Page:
In actuality it probably takes at least a hundred times more work to become a chess grandmaster than it does to become a memory grandmaster. So to compare the two GM titles in the same sentence is borderline disrespectful

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You went into the complete wrong direction with this.

  1. Chess does not require high intelligence either. This has been proven many times. People completely overestimate chess player intelligence all the time. Garry kasparov’s 190 IQ? Sorry, just 135.

  2. The reason why it takes so long to get a gm title is because of the timing and money it requires to move and go to all these matches. That is why kids often drop out of school to invest chess. Not because chess is hard but because the time management is almost impossible. Everyone in the chess community knows about this.

This is also the reason why it is even harder to become an adult gm because most adults already have a life they can’t exchange for chess.

  1. Memory sports is still very young. The standards are low because of this. One of the requirements to get a gm title was to memorize a deck of cards in 2 minutes.

This is like putting a gm norm at 1500 rating instead of 2500.

The record for speedcards today is 12 seconds. Trust me, you don’t become a 12 second speedcards memorizer overnight, it would take a lot of people years, just like chess. And speedcards is just 1 of the many disciplines of memory sports. Imagine if you want to be the best in numbers, binary digits, names, faces, words etc. Years is what it will take.

Look, I don’t want to make a discussion out of this.

When it comes to utility;
grandmaster of memory >>> chess grandmaster.

Just look at this forum. Most people here speak 3 or 4 languages or more, are highly educated and have vast or broad knowledge because of memory techniques. Most of them are just beginners/amateurs. The best in the world can literally learn a language in a week.

Chess grandmasters have been put on this grand pedestal over the years for no reason at all.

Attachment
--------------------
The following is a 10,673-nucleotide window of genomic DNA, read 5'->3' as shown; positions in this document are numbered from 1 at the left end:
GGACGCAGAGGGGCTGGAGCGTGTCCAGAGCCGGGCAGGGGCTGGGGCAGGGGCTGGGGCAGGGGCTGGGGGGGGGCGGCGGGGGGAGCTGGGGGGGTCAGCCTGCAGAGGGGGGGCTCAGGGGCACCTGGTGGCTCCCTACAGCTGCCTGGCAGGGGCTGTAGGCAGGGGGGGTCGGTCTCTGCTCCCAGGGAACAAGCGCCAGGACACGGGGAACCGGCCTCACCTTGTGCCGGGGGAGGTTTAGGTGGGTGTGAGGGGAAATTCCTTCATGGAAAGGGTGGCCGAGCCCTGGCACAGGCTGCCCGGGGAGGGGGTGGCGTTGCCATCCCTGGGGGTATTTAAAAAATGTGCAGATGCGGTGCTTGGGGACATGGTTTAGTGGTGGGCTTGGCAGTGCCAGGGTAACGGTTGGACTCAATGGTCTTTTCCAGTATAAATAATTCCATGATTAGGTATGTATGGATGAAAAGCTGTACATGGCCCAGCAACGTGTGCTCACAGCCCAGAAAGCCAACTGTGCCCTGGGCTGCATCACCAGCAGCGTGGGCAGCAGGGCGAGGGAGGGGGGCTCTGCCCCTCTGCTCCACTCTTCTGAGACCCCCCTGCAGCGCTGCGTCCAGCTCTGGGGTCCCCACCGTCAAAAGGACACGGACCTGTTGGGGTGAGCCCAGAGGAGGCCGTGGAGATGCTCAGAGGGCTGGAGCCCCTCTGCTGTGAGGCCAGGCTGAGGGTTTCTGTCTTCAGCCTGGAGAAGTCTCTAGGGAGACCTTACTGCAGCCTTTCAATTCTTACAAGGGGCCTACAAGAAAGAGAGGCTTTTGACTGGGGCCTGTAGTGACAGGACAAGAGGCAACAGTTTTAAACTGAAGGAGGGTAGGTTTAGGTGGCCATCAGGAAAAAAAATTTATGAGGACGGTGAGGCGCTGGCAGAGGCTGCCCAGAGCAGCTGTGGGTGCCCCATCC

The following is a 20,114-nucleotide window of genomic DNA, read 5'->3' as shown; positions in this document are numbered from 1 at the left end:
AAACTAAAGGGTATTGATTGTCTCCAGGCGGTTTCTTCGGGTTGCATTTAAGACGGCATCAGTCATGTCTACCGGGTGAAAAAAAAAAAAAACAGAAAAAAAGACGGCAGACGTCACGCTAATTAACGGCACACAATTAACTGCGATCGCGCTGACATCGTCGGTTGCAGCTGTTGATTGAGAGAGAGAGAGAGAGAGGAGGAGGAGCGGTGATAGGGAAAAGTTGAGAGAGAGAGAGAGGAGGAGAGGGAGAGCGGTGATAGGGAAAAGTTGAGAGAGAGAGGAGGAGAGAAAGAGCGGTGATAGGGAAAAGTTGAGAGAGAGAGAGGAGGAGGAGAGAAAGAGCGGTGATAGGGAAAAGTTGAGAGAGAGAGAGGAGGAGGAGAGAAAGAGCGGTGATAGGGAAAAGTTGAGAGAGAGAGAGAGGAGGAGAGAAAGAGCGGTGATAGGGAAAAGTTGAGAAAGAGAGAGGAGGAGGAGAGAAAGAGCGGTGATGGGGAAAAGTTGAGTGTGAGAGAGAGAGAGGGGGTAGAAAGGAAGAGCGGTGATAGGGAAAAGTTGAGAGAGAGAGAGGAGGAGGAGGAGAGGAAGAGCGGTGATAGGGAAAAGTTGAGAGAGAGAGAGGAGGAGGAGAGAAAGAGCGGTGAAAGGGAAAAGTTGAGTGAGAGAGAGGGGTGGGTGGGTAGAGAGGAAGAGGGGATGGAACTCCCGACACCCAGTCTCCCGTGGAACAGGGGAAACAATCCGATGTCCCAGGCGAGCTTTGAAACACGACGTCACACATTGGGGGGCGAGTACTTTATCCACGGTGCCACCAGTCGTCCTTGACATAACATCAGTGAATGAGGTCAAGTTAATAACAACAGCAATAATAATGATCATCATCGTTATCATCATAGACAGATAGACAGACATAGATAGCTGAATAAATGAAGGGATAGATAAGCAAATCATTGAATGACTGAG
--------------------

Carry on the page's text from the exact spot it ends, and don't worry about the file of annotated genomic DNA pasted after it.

I remember watching a livestream of Hikaru Nakamura where he said this:

“I am a grandmaster in chess but I suck at everything else.”

I acknowledge that chess is a lot of work but not because it is difficult. Chess is not advanced mathematics.

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That is why I said “was” not is.

My argument is that the sport is still changing. No flaw in my argument.

I think he read it from a wrong point of view. Which is my fault of course, I should’ve pointed out that I was talking about utility in my first comment.

I agree that getting a gm title is no small feat but I don’t agree with seeing chess players as something incredible in the real world.

At the end of the day, it’s a boardgame. It has no value outside of chess.

Whereas memory techniques can make you the best in almost any profession.

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Well… I totally agree. Just want you to know that for me, you’re right. The standards in GM chess and memory are not the same but definitely doesnt mean you don’t need that much dedication and also, memory brings a lot of powers in your life by what you become able to do. Memory sports is just TOO young and theres too lack of studies over it. Let’s talk about it in 50 years :slight_smile:

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I do not think they compare. It is like trying to compare a marathon runner to a Gold Medallist in the marathon.
To be a Chess Grandmaster you have to be one of the top 800 players in the world and win 40% plus at that level. You also have to compete against people from all over the world.

To be a Grand Master of memory you just have to do the following: